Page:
Hello friends! Apologies for the hiatus – Xinjiang was quite something but I’ll aim to catch up with our journey over the next couple of days. I’m writing this from Jiayuguan, in Northern Gansu province. But for now, back to Sichuan…
Our last day in Chengdu was an earlier start (quarter to six!) for pre-ordered breakfast at the bar before a car ride to the panda park. The three of us were joined for this (also hostel-organised) tour by Australian Abby, who quickly gelled with us. At least, it felt that way to us – being thrown in with a group that already knows each other is always slightly intimidating, but I hope we were welcoming and not too cliquey (a concern brought to the forefront of my mind by my recent reading of The Secret History).
It took a while to find anywhere actually containing pandas; past the long long queue for panda-mobiles (expensive and pointless – the park wasn’t nearly that big) we stumbled into an incubator building, allowing a view through the glass of a few pre-floof floofballs that were only a couple of weeks old. After this, we struggled to find any more pandas. Bamboo was being laid out in obvious feeding areas, but the pandas themselves had yet to emerge.
Eventually we found a panda, chewing its way through an enormous pile of bamboo. In the next enclosure, the exhibitionist inhabitant rolled over 180 degrees and prompty cleared its bowels in front of us, weirdly to the joy of most of the gathered onlookers. The next few hours passed in a blur of more pandas, fighting cub pandas (who moved so slowly it looked more like hugging, albeit with biting), and elusive red pandas. So many photos!
The last half an hour was a desperate search for a loo, followed by subsequent queueing, only aborted when we realised we needed to be back at the meeting place to return to our hostel. We checked out immediately and headed out to meet Millie, another PT volunteer from my year who volunteered at Zhangye (Gansu province), and Alex, her boyfriend.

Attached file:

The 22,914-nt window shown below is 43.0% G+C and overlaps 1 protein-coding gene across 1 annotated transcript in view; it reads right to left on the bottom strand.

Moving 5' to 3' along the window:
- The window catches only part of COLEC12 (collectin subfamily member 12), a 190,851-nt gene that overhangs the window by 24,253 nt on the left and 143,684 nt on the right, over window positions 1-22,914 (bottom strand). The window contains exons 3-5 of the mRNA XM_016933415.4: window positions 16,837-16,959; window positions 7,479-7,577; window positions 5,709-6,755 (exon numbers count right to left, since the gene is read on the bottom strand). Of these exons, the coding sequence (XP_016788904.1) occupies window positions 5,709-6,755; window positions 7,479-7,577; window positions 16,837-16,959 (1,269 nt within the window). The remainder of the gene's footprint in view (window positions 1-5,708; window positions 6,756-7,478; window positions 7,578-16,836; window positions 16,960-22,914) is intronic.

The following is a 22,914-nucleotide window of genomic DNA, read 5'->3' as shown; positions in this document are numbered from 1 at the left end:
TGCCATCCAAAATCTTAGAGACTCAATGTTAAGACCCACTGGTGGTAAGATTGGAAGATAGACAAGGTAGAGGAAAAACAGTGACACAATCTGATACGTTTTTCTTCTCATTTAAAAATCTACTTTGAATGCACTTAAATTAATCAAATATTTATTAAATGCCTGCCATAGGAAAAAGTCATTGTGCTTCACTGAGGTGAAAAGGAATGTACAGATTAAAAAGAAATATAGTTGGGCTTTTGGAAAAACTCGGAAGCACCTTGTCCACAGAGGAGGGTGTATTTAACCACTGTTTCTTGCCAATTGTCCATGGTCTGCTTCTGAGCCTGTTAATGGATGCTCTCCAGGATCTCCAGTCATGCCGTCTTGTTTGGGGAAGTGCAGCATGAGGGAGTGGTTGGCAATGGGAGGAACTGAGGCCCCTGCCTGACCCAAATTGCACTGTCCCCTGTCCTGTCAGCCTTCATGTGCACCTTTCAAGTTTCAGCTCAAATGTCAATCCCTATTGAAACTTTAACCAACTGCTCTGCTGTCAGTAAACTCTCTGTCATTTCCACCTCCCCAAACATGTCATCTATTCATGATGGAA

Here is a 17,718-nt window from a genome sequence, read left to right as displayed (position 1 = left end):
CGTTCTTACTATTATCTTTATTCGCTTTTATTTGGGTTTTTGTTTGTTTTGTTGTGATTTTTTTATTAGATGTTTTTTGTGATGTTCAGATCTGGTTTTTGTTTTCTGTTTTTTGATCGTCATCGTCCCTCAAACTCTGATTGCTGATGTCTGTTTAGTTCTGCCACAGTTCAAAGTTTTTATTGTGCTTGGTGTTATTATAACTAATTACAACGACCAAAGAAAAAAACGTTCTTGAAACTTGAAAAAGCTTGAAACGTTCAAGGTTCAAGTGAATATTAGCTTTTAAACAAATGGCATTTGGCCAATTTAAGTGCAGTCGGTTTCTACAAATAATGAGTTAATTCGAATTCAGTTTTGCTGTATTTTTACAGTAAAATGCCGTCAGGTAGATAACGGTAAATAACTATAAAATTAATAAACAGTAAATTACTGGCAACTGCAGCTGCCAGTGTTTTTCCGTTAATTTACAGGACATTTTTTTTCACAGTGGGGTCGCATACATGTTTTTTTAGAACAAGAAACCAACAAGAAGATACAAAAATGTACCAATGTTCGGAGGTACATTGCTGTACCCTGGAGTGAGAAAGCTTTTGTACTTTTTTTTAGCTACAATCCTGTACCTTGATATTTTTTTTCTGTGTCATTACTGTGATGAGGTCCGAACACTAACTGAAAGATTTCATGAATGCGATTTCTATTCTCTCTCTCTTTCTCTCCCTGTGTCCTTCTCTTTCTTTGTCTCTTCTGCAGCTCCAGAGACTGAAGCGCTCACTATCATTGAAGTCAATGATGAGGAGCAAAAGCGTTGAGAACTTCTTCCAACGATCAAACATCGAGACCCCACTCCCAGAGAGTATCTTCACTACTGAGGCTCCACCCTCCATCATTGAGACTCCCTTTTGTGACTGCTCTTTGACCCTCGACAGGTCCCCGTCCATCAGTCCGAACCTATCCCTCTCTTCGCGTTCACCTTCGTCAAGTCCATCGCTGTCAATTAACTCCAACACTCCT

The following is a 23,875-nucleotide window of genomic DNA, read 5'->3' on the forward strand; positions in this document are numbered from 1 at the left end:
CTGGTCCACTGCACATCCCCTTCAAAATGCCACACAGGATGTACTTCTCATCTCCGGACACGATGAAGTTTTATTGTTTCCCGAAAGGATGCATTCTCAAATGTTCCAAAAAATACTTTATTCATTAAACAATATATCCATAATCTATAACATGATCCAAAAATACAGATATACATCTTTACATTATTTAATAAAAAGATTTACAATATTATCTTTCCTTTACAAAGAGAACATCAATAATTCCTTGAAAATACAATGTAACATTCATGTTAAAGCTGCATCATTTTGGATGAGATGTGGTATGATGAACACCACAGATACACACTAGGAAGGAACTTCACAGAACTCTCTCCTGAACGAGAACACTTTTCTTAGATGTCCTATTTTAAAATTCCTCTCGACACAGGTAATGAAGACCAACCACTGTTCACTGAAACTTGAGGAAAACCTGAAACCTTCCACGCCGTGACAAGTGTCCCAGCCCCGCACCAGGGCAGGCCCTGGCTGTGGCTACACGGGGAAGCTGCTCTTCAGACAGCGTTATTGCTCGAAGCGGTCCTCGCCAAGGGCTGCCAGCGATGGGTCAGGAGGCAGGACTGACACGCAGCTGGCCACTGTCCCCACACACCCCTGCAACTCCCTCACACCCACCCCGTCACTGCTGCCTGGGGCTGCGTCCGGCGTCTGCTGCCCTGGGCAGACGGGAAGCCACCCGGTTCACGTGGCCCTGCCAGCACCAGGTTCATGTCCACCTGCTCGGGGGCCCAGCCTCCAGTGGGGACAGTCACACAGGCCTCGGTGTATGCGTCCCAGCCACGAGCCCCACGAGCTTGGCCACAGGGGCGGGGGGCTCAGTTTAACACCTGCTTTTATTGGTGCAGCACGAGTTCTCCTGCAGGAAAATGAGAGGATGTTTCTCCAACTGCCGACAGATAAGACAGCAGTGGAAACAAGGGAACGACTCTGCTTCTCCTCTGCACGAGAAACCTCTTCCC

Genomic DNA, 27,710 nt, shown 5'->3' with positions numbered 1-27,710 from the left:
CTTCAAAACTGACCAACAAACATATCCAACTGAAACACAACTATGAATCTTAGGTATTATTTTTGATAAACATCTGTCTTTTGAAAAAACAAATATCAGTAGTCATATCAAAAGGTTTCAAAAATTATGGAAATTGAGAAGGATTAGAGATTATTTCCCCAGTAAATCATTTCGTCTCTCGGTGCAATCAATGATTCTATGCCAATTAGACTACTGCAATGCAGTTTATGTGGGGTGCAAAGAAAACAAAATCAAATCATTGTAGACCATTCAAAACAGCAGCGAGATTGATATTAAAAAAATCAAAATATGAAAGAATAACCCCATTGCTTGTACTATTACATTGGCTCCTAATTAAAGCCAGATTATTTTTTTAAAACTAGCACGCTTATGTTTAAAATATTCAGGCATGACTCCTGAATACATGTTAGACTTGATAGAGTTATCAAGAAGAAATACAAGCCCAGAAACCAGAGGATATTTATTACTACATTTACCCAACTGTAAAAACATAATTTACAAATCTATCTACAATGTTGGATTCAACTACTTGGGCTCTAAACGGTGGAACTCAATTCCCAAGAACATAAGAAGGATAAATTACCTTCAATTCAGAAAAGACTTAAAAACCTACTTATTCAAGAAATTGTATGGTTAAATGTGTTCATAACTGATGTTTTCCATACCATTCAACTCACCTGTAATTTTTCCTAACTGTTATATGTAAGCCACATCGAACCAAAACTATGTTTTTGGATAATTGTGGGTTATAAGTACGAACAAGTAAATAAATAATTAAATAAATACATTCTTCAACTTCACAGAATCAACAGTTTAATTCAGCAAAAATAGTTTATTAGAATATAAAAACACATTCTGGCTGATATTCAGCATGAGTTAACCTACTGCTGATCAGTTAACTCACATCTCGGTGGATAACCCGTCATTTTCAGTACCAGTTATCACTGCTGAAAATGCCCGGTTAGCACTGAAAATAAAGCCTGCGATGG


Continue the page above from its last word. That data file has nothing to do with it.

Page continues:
They showed us around Raffle City (large large shopping mall) and we got iced teas from a Taiwanese place Millie recommended. Not long after, we found ourselves wandering a Tibetan area of town – coincidentally, they were just back from a mountain trip to Tibetan Sichuan (the part of Sichuan bordering Tibet where Tibetan culture is commonplace, without the security restrictions of Tibet itself). From my perspective, here were two groups I already knew meeting for the first time. I was glad to see that everyone seemed to get on, and it was lovely as always reminiscing with Millie about Project Trust (something at which PT volunteers are generally very good).
We looked around a few shops but nothing caught my eye; Tibetan souvenirs seemed a bit irrelevant for this trip. We did try zongzi though – sticky rice dumplings wrapped in bamboo leaves – since it was the long weekend for the Dragon Boat Festival, for which zongzi are a tradition. I’ll be honest, I’m not a fan. We continued down a traditionally-styled alley for more street food and sampled our way along to a memorial square. By this point, the afternoon was getting on, and we were eager to eat before our train, so they led us to the student area of Chengdu, around Sichuan University.
We got dishes at a round table (as with banquets, but more casual) and filled ourselves up for our journey. After this it was time for goodbyes outside the metro station, and then a relatively hasty step via the hostel (for our bags) to the railway station on (thankfully not ram-packed) tubes. The station was much like Guangzhou: the leering persisted, if nothing else, but thankfully it wasn’t too long to our train. The A/C cut in just as we were about to get worried that the unbearable heat would remain all the way to Ürümqi (37 hours later). Chengdu was a blast – the sort of place I could definitely see myself coming back to. Two days was not enough to do it justice!